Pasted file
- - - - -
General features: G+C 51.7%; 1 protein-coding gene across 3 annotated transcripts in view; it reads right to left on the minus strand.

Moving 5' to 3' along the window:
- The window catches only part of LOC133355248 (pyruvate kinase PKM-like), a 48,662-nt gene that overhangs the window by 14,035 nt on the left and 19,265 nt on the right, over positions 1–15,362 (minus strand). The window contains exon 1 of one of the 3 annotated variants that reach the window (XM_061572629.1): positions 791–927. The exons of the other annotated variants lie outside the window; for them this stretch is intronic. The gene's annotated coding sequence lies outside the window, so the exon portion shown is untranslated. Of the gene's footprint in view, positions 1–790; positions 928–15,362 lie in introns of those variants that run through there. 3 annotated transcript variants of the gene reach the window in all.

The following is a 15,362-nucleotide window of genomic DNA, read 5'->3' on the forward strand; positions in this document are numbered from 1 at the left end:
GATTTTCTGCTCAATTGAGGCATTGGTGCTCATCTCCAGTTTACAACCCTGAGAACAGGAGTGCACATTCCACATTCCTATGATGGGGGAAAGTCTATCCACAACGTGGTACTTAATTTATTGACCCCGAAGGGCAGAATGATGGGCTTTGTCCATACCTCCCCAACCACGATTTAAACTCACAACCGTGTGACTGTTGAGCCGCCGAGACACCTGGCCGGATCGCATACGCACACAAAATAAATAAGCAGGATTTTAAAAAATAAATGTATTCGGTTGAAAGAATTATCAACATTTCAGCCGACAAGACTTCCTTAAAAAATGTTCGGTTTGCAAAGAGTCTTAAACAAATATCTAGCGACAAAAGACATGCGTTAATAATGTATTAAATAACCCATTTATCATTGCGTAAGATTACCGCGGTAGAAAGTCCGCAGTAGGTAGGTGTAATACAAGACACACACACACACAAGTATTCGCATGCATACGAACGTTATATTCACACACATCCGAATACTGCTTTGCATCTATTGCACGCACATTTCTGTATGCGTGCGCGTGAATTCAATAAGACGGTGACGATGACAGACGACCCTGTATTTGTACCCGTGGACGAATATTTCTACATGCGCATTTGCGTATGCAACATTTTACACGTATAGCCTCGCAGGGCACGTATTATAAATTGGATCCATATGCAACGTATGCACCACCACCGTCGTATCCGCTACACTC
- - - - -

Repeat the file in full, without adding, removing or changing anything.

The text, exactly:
General features: G+C 51.7%; 1 protein-coding gene across 3 annotated transcripts in view; it reads right to left on the minus strand.

Moving 5' to 3' along the window:
- The window catches only part of LOC133355248 (pyruvate kinase PKM-like), a 48,662-nt gene that overhangs the window by 14,035 nt on the left and 19,265 nt on the right, over positions 1–15,362 (minus strand). The window contains exon 1 of one of the 3 annotated variants that reach the window (XM_061572629.1): positions 791–927. The exons of the other annotated variants lie outside the window; for them this stretch is intronic. The gene's annotated coding sequence lies outside the window, so the exon portion shown is untranslated. Of the gene's footprint in view, positions 1–790; positions 928–15,362 lie in introns of those variants that run through there. 3 annotated transcript variants of the gene reach the window in all.

The following is a 15,362-nucleotide window of genomic DNA, read 5'->3' on the forward strand; positions in this document are numbered from 1 at the left end:
GATTTTCTGCTCAATTGAGGCATTGGTGCTCATCTCCAGTTTACAACCCTGAGAACAGGAGTGCACATTCCACATTCCTATGATGGGGGAAAGTCTATCCACAACGTGGTACTTAATTTATTGACCCCGAAGGGCAGAATGATGGGCTTTGTCCATACCTCCCCAACCACGATTTAAACTCACAACCGTGTGACTGTTGAGCCGCCGAGACACCTGGCCGGATCGCATACGCACACAAAATAAATAAGCAGGATTTTAAAAAATAAATGTATTCGGTTGAAAGAATTATCAACATTTCAGCCGACAAGACTTCCTTAAAAAATGTTCGGTTTGCAAAGAGTCTTAAACAAATATCTAGCGACAAAAGACATGCGTTAATAATGTATTAAATAACCCATTTATCATTGCGTAAGATTACCGCGGTAGAAAGTCCGCAGTAGGTAGGTGTAATACAAGACACACACACACACAAGTATTCGCATGCATACGAACGTTATATTCACACACATCCGAATACTGCTTTGCATCTATTGCACGCACATTTCTGTATGCGTGCGCGTGAATTCAATAAGACGGTGACGATGACAGACGACCCTGTATTTGTACCCGTGGACGAATATTTCTACATGCGCATTTGCGTATGCAACATTTTACACGTATAGCCTCGCAGGGCACGTATTATAAATTGGATCCATATGCAACGTATGCACCACCACCGTCGTATCCGCTACACTC